The publisher and the translator of a new English-language edition of "Night," Elie Wiesel's harrowing account of life in the Nazi death camps, said yesterday that the new edition corrects several small factual errors in the previous translation, including a reference to the author's age when he entered the camps.
Oprah Winfrey's choice of "Night" as the next selection for her television book club on Monday immediately sent the book to the top of national best-seller lists.
But it also revived questions about "Night," one of the first autobiographical accounts of the death camps and a book that changed modern American understanding of the Holocaust. At times over the last 45 years it has been classified as a novel on some high-school reading lists, in some libraries and in bookstores.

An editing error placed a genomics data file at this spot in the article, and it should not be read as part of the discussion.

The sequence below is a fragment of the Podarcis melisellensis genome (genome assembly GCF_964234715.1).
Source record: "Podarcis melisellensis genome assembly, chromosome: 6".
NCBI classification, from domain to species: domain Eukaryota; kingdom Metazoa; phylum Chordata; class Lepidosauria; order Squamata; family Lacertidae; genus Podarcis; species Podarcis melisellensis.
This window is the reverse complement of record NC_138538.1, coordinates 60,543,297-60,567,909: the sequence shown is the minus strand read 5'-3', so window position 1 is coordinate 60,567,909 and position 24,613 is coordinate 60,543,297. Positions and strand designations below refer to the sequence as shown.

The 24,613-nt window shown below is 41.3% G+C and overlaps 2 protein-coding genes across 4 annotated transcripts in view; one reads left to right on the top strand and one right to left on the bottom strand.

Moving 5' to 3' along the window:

Some scholars who have studied Holocaust memoirs have also raised questions about how much of the book can be verified.
Elie Wiesel operated a foundation that forced schools to include Holocaust Education on their curriculum. In a stunning ironic twist, Elie Wiesel's foundation had their endowments with Bernie Madoff, and has since collapsed.